Greenman's Occasional Organ

Ecosocialist. Syndicalist. Critical Techno-Progressive.

Friday, February 08, 2008

8 February 1886 : "Black Monday"

Today is the anniversary of the events that became known as "Black Monday" - a riotous episode in London following the calling of a meeting of the unemployed in Trafalgar Square by the Tory-subsidized "Fair Trade Association". The Social Democratic Federation, one of the main left parties of the day, turned up intending to take the meeting over. William Morris and the Socialist League felt this was likely to be a "faction fight" and so did not attend in a formal way, though many Socialist League members were there to observe. An hour before the FTA meeting was to commence the socialists took over the square and the massed crowds of unemployed workers, largely from the East End, were addressed by the SDF leadership from the balustrade of the National Gallery. They then headed off with a crowd of around 10,000 towards Hyde Park. This took them past various clubs and aristocratic hang-outs - when they passed the Liberal Reform Club, some of the servants pelted them with shoes and nail brushes. The crowd threw stones in return. The unemployed were hooted by Tories at the Carlton Club and jeered in return. As the mass progressed up St James St they discovered metal bars and loose paving stones and many of the Club windows were shattered. In Picadilly people started looting shops.
When the SDF leaders and entourage arrived at Hyde Park another inflammatory round of speeches was given and the groups of rioters turned their attention Eastwards up North Audley St and Oxford Street, breaking windows and looting as they went.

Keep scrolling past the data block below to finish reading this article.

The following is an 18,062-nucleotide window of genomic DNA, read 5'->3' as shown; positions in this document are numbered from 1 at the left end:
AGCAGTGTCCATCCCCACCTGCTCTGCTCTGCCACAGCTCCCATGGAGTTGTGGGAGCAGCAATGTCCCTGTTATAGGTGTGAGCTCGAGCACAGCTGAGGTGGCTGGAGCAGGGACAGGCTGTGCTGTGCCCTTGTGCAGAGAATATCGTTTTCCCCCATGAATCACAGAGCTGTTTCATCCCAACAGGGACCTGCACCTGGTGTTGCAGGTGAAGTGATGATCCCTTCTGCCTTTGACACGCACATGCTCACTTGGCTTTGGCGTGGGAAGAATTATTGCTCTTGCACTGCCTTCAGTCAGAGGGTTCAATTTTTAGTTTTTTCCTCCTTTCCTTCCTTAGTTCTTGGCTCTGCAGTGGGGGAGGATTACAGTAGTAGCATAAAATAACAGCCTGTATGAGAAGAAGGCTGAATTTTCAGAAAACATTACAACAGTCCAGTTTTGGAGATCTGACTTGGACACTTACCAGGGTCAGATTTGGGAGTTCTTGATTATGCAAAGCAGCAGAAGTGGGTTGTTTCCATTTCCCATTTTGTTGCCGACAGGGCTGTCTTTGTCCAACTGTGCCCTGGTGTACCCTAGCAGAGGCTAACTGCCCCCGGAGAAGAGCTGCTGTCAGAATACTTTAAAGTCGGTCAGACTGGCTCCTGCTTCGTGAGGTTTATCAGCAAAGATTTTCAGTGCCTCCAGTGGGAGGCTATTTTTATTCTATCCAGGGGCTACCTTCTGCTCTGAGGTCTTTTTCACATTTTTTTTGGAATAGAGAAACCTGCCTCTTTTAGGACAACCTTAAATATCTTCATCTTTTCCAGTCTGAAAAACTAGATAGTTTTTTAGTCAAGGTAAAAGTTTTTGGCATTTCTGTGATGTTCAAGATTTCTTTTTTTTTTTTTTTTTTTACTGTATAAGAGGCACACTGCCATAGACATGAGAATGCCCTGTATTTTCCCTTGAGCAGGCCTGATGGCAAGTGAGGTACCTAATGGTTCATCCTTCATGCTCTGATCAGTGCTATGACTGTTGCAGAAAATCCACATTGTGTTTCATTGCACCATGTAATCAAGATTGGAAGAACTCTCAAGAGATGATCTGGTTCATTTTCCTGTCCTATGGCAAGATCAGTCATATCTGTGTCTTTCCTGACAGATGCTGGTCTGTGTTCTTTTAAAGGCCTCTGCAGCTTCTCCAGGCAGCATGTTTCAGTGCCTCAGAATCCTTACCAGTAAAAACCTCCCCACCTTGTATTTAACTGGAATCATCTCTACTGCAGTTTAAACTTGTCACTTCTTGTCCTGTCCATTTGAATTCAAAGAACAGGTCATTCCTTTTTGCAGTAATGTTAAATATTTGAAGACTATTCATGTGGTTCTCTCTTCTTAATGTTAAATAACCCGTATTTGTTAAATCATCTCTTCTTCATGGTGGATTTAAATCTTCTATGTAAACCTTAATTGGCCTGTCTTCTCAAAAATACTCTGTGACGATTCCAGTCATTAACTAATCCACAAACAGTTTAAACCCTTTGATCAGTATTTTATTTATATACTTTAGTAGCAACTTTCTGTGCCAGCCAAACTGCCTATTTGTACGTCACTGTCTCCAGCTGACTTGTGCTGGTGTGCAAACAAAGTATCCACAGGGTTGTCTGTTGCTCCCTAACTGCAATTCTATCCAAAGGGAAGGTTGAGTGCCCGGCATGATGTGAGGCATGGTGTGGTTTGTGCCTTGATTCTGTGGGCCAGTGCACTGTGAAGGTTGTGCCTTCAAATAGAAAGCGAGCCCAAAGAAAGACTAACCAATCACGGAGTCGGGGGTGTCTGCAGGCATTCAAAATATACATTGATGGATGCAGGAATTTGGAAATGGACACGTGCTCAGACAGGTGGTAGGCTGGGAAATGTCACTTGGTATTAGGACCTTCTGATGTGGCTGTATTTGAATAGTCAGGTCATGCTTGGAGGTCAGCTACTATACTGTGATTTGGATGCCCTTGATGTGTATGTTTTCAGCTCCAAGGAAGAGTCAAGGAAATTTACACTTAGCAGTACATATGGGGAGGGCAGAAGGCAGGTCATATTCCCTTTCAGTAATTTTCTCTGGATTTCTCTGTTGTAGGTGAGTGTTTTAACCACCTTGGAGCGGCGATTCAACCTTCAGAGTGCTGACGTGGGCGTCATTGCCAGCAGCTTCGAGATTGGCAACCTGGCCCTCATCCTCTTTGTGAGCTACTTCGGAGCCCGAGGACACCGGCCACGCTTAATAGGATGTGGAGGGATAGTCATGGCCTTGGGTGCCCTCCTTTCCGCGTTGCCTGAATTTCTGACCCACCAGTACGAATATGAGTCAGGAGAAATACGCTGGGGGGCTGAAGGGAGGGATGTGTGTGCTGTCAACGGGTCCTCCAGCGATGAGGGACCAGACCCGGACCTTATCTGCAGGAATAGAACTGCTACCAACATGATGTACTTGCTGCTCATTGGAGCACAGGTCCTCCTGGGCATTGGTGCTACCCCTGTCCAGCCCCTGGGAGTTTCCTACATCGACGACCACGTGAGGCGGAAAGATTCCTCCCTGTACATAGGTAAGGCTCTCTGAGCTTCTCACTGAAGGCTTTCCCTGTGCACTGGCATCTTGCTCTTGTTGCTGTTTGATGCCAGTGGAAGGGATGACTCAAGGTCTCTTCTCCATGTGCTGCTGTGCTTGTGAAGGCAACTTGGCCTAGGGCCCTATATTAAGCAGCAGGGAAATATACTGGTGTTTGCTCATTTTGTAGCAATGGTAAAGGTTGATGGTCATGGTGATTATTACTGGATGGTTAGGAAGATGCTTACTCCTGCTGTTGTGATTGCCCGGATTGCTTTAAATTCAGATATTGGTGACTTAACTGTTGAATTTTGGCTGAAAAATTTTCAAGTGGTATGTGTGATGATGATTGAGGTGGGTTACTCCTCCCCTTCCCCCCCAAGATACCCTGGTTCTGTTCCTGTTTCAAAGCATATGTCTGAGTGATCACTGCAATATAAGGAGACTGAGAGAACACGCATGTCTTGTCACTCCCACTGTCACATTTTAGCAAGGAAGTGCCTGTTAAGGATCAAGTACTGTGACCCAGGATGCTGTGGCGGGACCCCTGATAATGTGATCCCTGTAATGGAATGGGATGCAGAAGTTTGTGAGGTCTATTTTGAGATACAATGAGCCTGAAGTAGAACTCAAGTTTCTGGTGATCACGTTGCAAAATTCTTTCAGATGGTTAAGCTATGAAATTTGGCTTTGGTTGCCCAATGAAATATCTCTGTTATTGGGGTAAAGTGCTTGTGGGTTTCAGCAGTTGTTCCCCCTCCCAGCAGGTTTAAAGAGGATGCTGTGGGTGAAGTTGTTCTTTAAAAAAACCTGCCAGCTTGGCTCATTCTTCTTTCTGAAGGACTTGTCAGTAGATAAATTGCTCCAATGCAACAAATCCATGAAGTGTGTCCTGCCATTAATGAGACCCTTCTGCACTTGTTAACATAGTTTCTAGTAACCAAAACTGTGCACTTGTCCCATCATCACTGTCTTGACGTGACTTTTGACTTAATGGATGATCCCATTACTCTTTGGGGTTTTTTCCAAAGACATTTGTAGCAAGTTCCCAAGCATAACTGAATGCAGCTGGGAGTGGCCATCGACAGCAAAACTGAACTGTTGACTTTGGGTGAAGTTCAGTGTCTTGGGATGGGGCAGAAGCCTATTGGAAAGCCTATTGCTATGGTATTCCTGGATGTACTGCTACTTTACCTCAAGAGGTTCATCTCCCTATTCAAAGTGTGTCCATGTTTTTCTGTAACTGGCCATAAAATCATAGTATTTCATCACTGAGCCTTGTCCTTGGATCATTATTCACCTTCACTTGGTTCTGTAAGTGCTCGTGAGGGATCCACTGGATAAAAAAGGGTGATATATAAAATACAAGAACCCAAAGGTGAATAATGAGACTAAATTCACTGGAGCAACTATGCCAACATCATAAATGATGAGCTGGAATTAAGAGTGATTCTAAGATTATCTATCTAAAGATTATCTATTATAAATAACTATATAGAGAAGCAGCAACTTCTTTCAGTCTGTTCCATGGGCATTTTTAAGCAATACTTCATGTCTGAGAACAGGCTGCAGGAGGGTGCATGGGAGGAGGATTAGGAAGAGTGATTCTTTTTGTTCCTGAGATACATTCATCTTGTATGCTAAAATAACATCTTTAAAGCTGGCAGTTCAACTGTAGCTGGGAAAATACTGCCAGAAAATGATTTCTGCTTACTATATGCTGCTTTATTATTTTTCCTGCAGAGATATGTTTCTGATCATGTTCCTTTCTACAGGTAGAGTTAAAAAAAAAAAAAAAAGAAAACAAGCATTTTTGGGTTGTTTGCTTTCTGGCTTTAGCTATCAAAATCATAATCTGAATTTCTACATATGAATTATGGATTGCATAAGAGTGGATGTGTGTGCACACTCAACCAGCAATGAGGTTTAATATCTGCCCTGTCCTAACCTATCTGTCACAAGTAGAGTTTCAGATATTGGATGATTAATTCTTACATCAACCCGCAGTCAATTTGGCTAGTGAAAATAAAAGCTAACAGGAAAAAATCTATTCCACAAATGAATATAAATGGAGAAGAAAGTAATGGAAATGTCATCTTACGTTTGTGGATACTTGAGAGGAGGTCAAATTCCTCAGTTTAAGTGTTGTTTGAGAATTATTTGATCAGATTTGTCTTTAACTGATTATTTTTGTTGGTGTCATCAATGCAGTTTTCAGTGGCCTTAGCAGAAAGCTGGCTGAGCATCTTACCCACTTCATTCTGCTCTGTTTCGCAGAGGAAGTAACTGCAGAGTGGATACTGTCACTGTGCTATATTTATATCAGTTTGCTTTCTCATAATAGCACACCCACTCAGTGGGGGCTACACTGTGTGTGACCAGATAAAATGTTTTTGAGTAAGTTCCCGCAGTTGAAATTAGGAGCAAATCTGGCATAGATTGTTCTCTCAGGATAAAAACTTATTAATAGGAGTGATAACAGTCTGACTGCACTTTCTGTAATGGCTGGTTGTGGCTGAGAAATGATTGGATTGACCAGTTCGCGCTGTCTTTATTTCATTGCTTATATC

The riot led to a public panic rather like the hysteria that followed some of the Mayday events of the 1990s, or the 1980s inner city riots. Whole areas of London saw shops putting up their shutters, rumours flew of a vast "East End Army" moving across the City towards the prosperous West.

The above shows us how there is nothing new under the sun...

An interesting viewpoint is the response of William Morris, reported in the excellent biography William Morris by Fiona MacCarthy. Morris wrote his view of the events to the Rev. John Glasse of Edinburgh, and his opinions tend to contradict the impression of fluffy green liberalism sometimes ascribed to him by latter day admirers.

As to Monday's riot, of course I look at it as a mistake to go in for a policy of riot, all the more as I feel pretty certain that the Socialists will one day have to fight seriously. Because though it is quite true, that if labour could organize itself properly the enemy could not even dream of resisting, yet that organization could not possibly keep pace with the spread of discontent which will accompany the break up of the old system, so we shall be forced to fight......
Yet I do not agree with you that Monday's affair will hurt the movement. I think it will be of service: any opposition to law and order in the streets is of use to us, if the price is not too high ......For the rest an English mob is always brutal at any rate until it rises to heroism. Altogether taken I think we must look upon this affair as an incident of the the Revolution, and so far encouraging: the shop wrecking was partly a grotesque practical joke (quite in the English manner)at the expense of the upper classes.
(p534, Faber and Faber, Paperback edition 1995)

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At 8:28 pm, Anonymous WorldbyStom said...

What a great quote from Morris. Brilliant.


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